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February 18, 2014
Higgins, batting at No. 3, made a 123-ball 83, with five fours and two sixes, and held together England's innings after they had chosen to bat. Higgins shared stands of 57 for the second wicket with Harry Finch, 46 for the fifth wicket with Will Rhodes and 64 for the sixth wicket with wicketkeeper Joe Clarke to take his team to 199 for 4 in the 47th over, before both he and Clarke fell at the same score.
Clarke struck six fours in a 23-ball 33. That double strike didn't slow England's progress, however, as Rob Sayer and Rob Jones pushed their total to 229 for 8 with a partnership of 28 off just 15 balls. Seamer Brett Randell was New Zealand's most successful bowler with three wickets, while spinners Jeremy Benton and Dane Watson, between them, conceded just 54 in 20 overs, while picking up a wicket apiece.
New Zealand lost opener Tim Seifert for a first-ball duck, Fisher swinging one into him to trap him leg-before. Over the rest of his first spell, Fisher struck two more times, leaving New Zealand 33 for 3 in the 11th over. Opener Raki Weerasundara then added 29 with Shawn Hicks before he fell for a 62-ball 41. These were to remain the best partnership and highest score of the innings, as New Zealand subsided to a disappointing 114 in 36.1 overs. Seamer Jack Winslade and spinners Sayer and Jones picked up two wickets apiece.
Tagenarine Chanderpaul produced his second consecutive Player-of-the-Match winning performance to confirm West Indies' entry to the knock-out stage of the competition. Chanderpaul missed his century by seven runs, but his innings ensured West Indies put up a strong total and scored a comfortable 63-run win against Canada.
Chanderpaul added 62 for the first wicket with Shimron Hetmyer after West Indies chose to bat, and strengthened the team's position with a 95-run stand for the second wicket with Jeremy Solozano. The thrust for the innings, though, came through Nicolas Pooran, who smashed an unbeaten 67 off 41 balls, hitting three fours and four sixes. West Indies slowed down a touch after losing Solozano and Jonathan Drakes in quick succession, but Pooran added 77 for the fourth wicket with Chanderpaul in 10.1 overs, before unleashing the big shots. The last 10 balls of the innings pushed West Indies' total up by 31, with Pooran doing maximum damage.
Canada crossed the 100-mark with only two wickets lost, but their scoring rate remained slow. Nikhil Dutta and Tahla Shaikh put on 88 for the fourth wicket, but once Shaikh was run out, the next six wickets only added 29 runs.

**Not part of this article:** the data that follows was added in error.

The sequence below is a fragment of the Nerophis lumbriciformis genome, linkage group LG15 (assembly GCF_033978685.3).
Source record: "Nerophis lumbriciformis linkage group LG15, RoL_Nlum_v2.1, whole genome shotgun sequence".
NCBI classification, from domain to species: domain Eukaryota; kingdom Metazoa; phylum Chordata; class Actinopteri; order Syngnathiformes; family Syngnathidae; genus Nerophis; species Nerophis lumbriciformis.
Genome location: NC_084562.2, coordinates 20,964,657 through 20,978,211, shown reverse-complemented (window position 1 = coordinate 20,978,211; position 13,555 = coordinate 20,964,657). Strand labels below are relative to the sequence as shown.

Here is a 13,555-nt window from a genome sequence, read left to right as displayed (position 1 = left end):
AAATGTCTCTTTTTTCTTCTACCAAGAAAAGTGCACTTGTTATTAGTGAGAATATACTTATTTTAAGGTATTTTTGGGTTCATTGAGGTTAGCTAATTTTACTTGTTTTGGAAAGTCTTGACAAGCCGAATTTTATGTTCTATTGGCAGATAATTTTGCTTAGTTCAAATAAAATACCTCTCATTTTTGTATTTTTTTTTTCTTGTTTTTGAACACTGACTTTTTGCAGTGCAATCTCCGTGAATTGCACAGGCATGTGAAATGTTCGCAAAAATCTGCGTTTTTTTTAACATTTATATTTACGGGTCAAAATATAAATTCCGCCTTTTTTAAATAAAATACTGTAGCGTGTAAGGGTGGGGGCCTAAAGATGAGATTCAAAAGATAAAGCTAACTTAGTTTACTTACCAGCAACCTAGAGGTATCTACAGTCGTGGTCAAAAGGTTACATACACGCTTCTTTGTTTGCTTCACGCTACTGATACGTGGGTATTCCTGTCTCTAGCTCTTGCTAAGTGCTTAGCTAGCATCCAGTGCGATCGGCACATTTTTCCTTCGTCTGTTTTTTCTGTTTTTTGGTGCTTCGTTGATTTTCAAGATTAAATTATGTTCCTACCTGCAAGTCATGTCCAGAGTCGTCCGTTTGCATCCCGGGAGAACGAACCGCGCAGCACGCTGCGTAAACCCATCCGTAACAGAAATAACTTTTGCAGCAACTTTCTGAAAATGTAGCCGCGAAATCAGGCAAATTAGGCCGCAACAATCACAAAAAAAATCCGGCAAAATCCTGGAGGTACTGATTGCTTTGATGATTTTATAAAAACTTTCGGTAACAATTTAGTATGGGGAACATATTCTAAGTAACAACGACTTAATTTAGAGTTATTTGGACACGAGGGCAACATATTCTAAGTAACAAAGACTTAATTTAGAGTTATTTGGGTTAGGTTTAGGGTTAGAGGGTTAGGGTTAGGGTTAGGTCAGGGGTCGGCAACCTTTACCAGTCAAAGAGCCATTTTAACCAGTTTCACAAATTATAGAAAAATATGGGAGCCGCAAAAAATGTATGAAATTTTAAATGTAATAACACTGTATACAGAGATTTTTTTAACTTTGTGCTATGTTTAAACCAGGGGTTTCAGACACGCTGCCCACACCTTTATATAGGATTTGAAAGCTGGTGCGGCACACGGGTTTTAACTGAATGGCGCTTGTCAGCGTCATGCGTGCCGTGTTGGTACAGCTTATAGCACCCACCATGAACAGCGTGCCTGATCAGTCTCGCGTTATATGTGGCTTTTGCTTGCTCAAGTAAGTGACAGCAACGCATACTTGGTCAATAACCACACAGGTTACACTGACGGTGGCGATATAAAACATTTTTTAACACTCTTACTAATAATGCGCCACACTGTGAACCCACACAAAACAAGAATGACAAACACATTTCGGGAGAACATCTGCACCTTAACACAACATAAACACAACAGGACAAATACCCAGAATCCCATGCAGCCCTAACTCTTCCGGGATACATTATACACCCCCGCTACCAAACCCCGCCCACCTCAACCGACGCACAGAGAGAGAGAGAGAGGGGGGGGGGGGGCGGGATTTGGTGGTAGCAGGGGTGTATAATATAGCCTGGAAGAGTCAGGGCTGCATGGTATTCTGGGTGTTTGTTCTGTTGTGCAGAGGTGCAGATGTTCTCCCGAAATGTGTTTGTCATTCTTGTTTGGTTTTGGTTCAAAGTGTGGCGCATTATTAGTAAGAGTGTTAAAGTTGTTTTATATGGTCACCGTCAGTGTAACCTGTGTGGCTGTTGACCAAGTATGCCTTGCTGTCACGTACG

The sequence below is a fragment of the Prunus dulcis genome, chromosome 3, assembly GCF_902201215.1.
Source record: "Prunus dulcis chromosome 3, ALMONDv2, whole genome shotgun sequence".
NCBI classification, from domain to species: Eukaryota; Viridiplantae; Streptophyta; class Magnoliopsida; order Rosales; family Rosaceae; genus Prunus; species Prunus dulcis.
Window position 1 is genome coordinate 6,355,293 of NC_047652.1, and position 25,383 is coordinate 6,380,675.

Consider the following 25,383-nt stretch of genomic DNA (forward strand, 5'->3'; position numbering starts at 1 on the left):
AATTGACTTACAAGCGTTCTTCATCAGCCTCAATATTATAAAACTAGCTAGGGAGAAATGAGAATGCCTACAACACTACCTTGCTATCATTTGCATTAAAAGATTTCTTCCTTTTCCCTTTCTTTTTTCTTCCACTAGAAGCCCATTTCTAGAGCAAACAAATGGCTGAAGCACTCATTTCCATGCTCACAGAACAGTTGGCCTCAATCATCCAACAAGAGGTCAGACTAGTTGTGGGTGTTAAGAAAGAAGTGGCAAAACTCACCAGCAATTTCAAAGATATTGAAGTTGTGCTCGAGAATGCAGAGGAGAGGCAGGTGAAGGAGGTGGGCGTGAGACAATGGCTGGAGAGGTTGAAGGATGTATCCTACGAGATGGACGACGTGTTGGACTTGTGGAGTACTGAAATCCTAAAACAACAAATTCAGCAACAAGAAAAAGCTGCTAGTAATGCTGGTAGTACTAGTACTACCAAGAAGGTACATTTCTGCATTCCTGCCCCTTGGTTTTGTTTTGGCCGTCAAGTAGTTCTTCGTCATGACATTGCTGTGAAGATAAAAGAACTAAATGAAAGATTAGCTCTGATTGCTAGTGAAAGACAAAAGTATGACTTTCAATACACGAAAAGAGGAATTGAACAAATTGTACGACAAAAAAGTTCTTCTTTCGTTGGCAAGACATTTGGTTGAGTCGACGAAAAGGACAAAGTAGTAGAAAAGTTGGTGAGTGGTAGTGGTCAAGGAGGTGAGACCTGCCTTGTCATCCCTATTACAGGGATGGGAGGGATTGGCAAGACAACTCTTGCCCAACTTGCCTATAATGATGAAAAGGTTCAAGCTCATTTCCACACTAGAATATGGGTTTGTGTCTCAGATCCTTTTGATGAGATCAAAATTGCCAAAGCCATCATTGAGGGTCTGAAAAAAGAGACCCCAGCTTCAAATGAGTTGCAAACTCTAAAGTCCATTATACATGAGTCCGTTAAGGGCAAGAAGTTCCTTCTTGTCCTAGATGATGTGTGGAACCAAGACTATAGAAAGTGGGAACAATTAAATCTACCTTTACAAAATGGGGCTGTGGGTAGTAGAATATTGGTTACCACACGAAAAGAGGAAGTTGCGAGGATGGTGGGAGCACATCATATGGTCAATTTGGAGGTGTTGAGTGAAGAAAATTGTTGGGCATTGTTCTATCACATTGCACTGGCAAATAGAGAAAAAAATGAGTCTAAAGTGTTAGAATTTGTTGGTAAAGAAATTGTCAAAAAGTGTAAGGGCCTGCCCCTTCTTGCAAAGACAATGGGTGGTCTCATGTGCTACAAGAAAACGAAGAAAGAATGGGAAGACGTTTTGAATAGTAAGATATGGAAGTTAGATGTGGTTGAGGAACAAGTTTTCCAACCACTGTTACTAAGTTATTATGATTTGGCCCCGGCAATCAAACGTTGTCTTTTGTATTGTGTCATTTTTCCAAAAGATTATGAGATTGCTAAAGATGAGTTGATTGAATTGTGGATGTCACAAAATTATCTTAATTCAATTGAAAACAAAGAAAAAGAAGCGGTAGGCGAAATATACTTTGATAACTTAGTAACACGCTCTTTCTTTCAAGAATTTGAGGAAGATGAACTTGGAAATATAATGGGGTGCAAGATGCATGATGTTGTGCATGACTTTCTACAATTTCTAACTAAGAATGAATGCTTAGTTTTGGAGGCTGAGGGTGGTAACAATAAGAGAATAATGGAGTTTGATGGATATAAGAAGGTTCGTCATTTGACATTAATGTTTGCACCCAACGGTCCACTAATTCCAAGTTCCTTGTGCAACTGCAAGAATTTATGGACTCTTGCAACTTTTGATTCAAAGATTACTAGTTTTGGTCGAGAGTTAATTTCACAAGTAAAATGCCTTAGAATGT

A quick hundred from opener Hashan Dumindu charged Sri Lanka to the quarter-finals with an eight-wicket win over United Arab Emirates in Sharjah. Chasing 206, Sri Lanka achieved the target with nearly seven overs to spare for their third consecutive win to top Group D.
UAE could not make the most of their decision to bat, even though they got a stable start. After the opening stand of 51 was broken in the 15th over, No. 3 Shorye Chopra upped the run rate with a 77-ball 69. He helped the team cross 150 but was caught in the 38th over. UAE lost their remaining five wickets for 52 runs as left-arm seamer Binura Fernando took the last two wickets within three deliveries to dismiss UAE for 205. Anuk Fernando and Harsha Rajapaksha also picked up two wickets each.
Sri Lanka lost their opener Sadeera Samarawickrama in the sixth over but Dumindu stitched a stand of 94 for the second with Kusal Mendis, before the latter was run out for 45. Dumindu and Hashen Ramanayake then took them home with a partnership of 88 runs in less than 18 overs. While Dumindu struck 11 fours and a six for his unbeaten 113, Ramanayake was 34 not out with a four and a six.
© ESPN Sports Media Ltd.
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The thrills are rather low-octane, the skills are a bit lightweight, and the tournament overly India-centric
Twenty years on, Shivnarine Chanderpaul continues to be understated, underestimated. And that doesn't bother him. What's not to like?
Also, high scores and low averages, most ducks in international cricket, and the 12-year-old Test player
Of the 85 Tests that Bangladesh have played so far, they've lost 70 and won just four. Those stats are easily the worst among all teams when they'd played as many Tests
Former New Zealand seamer Gavin Larsen talks about wobbly seam-up bowling, the 1992 World Cup, and his role in the next tournament
Kids mimic the cricket heroes of the day, so the problem of throwing must be tackled before players reach the first-class level
Both teams face contrasting opponents in their next Test series. While West Indies will be tested against stronger teams, Bangladesh have it easier but without much to gain